Joe Garcia and GOP Exchange Fire in South Florida Congressional Race
Around the State
The National Republican Congressional Committee (NRCC) on Friday came out swinging at freshman U.S. Rep. Joe Garcia, D-Fla., who is a top target for Republicans, while the Democrat incumbent fired away at his chief GOP rival.
Noting that the U.S. Commerce Department released a report showing the economy shrunk 1 percent in the first quarter of 2014, the NRCC pointed toward something Garcia said at the end of April when speaking to the Upper Keys Democrats.
“I think you’re feeling the economy slowly come back,” Garcia said. “It’s certainly not where we want it to be, but I think in the slow progression of where we are, I think we’re in a good place. But it’s gonna take each and every one of you to sort of dig in, put your shoulder to it, and work with us to try to move this forward.”
The NRCC tried to link Garcia to President Barack Obama’s economic policies.
“It is clear that Joe Garcia is out of touch with Florida voters as he continues to support Obama’s failed economic policies and believes the economy is growing,” said Andrea Bozek, a spokeswoman for the NRCC. “Florida families deserve a Republican leader in Congress who will vote against the president and his administration’s job-destroying policies and will promote economic stability."
Garcia fired back on Friday on the NRCC’s efforts to sink him and took aim at Miami-Dade School Board member Carlos Curbelo, the favorite for the Republican nomination to challenge the freshman Democrat.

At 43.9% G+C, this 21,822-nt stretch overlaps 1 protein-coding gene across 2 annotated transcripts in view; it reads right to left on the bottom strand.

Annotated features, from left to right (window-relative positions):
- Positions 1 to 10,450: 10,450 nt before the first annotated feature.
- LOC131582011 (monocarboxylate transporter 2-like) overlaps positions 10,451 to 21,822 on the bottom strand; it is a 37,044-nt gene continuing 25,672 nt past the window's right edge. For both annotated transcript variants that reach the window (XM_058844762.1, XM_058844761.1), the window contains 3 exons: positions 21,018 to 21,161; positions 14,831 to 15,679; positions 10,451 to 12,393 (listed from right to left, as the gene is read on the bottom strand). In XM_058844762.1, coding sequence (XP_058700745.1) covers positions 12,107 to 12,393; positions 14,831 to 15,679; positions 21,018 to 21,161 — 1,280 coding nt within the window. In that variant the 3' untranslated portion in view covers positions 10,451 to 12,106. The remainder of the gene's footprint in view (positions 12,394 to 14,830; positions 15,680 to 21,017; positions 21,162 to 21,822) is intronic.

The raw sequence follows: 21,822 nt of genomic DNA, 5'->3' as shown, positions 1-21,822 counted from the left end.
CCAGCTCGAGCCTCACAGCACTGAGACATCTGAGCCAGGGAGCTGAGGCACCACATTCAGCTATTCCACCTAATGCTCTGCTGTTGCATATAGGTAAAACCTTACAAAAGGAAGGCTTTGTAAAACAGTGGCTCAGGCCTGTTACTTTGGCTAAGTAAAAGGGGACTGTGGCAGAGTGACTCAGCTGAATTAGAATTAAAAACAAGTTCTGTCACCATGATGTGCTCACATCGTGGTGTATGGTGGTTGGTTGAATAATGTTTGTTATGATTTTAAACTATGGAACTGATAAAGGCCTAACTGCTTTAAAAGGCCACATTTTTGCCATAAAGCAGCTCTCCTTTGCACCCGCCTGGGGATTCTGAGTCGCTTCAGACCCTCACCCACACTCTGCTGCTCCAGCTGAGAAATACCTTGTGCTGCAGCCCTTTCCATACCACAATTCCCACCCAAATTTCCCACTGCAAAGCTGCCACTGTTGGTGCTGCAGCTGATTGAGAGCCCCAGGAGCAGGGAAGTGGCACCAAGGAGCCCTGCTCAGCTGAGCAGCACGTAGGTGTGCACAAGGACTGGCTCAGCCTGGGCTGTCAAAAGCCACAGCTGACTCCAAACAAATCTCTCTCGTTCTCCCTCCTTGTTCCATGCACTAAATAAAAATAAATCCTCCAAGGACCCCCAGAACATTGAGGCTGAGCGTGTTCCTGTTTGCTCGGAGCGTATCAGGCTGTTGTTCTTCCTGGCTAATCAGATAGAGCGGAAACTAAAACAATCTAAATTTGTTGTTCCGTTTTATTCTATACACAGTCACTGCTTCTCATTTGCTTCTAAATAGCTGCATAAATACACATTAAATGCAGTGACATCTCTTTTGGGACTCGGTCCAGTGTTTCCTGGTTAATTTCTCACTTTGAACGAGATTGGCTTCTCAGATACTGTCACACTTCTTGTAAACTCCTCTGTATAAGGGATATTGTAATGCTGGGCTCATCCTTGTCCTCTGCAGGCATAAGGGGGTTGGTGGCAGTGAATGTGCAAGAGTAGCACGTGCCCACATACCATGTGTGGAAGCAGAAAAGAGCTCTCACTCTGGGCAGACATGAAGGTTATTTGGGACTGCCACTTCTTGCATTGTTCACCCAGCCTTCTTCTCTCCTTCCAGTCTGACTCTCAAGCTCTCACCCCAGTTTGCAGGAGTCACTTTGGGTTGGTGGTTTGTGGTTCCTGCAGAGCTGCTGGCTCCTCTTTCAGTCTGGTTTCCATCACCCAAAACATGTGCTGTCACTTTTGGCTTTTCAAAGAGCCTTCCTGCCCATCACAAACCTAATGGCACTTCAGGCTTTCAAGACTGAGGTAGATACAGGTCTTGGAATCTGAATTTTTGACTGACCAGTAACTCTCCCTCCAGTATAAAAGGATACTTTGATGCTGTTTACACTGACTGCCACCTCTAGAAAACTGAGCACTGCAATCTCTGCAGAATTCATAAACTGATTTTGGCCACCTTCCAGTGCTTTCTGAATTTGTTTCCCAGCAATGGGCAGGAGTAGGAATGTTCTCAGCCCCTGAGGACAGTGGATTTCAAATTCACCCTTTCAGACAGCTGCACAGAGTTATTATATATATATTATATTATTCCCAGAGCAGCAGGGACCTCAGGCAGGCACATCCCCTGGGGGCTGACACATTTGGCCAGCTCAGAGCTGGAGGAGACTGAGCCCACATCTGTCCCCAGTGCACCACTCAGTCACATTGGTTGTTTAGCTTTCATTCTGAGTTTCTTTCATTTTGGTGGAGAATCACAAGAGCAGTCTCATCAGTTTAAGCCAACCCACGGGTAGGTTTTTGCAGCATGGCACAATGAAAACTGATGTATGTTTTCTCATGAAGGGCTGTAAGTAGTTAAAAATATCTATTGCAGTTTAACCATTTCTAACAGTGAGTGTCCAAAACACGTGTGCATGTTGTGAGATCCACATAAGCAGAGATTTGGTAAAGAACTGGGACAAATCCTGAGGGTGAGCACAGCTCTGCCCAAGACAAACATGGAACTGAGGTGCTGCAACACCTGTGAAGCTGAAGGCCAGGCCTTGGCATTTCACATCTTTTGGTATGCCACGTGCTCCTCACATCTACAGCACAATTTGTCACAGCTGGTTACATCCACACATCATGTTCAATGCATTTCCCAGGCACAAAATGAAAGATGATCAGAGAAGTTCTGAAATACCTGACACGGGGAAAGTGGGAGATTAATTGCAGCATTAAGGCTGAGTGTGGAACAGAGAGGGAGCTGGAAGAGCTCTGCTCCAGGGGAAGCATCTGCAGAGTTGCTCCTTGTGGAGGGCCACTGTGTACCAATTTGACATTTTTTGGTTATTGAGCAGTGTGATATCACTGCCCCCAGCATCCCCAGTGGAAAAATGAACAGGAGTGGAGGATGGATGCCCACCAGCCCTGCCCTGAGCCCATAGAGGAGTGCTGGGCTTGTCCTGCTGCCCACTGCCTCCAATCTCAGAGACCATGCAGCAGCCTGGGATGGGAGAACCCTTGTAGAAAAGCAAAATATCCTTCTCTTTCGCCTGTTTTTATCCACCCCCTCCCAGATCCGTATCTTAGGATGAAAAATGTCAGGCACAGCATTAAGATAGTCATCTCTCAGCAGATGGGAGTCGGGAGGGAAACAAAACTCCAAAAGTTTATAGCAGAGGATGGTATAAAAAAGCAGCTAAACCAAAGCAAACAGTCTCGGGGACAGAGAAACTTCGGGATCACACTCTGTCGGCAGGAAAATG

“The NRCC and out-of-state billionaires just announced that they are using last month’s Supreme Court ruling to create another ‘jumbo joint’ fundraising committee to dump even more money into attempts to buy this election for their chosen candidate, lobbyist Carlos Curbelo,” Garcia insisted to supporters on Friday. “The Supreme Court’s latest ruling makes it even easier for out-of-state millionaires to give more money to buy elections for lobbyists like Carlos Curbelo who are only looking after the interests of their billionaire donors and not the people they are supposed to represent.
“I’ve spent my whole career standing up to special interests, including fighting big energy to secure over $1 billion in rate cuts for Florida families and championing bipartisan legislation to invest in our small businesses,” Garcia continued. “We can’t let this election be bought for a lobbyist who will be beholden to special interests and not to Florida families.”
On his end, Curbelo released a Web video on Wednesday as he continues his bid for the Republican nomination to challenge Garcia.
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In the video, Curbelo makes a play for younger voters as he offers his take on the challenges they encounter as they search for jobs. Curbelo also insists in the video that Wall Street has done better than average Americans in the recovery.
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